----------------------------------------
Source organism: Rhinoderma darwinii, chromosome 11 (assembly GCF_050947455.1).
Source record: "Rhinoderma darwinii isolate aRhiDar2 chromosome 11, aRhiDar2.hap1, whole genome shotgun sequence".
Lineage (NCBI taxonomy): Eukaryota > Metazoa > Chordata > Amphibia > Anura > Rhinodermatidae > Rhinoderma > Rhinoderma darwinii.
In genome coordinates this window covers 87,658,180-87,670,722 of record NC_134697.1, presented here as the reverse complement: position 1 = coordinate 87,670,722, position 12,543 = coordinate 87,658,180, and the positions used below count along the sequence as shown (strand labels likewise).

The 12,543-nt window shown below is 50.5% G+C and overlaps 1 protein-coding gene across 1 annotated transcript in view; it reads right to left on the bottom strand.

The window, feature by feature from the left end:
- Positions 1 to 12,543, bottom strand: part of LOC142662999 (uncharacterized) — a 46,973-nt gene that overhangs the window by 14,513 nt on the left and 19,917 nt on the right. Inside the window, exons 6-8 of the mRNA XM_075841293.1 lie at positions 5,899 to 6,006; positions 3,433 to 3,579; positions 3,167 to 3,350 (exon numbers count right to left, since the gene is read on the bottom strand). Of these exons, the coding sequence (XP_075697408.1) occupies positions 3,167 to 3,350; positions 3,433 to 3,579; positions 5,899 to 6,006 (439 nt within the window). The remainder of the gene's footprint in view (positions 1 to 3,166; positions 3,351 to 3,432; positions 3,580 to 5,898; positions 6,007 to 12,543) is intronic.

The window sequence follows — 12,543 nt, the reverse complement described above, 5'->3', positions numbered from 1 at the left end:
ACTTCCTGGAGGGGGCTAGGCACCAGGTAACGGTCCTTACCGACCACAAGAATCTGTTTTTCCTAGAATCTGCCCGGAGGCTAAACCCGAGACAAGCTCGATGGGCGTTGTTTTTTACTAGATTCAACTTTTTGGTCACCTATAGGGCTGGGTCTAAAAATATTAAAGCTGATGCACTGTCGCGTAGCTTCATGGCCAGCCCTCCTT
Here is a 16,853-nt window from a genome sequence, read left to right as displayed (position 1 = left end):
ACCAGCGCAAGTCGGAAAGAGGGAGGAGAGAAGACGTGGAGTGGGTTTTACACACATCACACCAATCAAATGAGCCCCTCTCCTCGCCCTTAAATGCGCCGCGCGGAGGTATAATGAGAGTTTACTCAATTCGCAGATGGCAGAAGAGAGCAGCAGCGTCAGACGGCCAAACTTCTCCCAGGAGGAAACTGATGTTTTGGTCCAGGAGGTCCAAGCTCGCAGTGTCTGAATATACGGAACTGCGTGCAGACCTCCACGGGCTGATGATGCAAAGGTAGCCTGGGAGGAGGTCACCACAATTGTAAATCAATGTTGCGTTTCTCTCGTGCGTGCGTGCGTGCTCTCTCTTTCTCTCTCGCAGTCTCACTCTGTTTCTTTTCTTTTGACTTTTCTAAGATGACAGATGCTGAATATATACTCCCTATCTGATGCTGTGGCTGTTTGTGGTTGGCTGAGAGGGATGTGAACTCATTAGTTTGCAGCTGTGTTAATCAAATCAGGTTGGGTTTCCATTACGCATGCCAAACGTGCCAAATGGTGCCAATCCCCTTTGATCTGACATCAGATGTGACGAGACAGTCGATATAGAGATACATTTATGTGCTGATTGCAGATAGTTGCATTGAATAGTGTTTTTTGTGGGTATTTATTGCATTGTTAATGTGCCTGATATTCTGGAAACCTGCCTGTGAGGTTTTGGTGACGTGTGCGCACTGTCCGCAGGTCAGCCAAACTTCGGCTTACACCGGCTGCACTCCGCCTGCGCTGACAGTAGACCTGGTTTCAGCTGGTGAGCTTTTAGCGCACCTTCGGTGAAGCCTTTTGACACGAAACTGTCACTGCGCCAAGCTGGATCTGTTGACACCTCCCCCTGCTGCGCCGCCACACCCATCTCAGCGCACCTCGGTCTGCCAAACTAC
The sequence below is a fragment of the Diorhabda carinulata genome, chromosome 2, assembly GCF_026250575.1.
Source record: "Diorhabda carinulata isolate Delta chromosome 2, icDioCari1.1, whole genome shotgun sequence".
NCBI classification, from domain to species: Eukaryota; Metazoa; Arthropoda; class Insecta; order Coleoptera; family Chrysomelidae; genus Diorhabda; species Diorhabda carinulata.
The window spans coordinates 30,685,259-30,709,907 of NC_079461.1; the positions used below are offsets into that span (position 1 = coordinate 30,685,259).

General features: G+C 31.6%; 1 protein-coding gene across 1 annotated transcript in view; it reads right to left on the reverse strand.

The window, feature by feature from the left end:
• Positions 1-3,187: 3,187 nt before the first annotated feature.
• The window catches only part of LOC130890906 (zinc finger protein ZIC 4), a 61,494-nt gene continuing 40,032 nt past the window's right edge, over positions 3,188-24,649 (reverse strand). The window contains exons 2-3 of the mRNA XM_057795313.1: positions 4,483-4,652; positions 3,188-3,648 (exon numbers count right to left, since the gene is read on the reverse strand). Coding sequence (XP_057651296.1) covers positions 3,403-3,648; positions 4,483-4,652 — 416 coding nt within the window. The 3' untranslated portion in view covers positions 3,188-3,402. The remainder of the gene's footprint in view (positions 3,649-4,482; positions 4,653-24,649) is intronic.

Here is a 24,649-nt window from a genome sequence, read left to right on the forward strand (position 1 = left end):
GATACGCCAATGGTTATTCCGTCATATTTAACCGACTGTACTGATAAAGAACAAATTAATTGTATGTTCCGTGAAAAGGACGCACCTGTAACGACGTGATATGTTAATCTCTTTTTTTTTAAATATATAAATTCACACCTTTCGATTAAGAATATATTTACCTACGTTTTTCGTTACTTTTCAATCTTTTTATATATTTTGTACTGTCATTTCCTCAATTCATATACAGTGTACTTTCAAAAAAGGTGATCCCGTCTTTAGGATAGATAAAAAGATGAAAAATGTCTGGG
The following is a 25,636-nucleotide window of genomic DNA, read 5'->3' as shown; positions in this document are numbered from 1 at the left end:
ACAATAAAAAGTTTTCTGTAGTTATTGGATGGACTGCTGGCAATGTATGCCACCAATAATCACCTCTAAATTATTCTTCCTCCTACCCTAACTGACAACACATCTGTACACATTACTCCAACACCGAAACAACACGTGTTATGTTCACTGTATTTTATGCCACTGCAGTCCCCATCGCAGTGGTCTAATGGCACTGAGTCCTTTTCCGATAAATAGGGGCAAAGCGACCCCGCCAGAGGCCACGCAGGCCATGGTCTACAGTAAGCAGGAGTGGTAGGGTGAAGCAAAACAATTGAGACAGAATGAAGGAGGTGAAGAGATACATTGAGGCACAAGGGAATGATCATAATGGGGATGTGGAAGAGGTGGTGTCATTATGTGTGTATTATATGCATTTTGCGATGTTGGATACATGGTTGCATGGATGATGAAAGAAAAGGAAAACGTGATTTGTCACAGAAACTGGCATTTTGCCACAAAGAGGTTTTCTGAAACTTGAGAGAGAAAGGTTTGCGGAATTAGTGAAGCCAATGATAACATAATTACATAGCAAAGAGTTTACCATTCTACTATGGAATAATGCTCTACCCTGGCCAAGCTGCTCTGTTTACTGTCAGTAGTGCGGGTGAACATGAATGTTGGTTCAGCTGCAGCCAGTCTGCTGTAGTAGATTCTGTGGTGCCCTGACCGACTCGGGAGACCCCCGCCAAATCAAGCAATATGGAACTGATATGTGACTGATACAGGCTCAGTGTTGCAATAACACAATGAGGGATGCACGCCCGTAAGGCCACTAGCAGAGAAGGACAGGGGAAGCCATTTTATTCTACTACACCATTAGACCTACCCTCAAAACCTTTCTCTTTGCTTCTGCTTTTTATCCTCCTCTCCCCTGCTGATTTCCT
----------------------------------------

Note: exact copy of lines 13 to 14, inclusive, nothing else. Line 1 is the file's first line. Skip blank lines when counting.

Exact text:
Source record: "Diorhabda carinulata isolate Delta chromosome 2, icDioCari1.1, whole genome shotgun sequence".
NCBI classification, from domain to species: Eukaryota; Metazoa; Arthropoda; class Insecta; order Coleoptera; family Chrysomelidae; genus Diorhabda; species Diorhabda carinulata.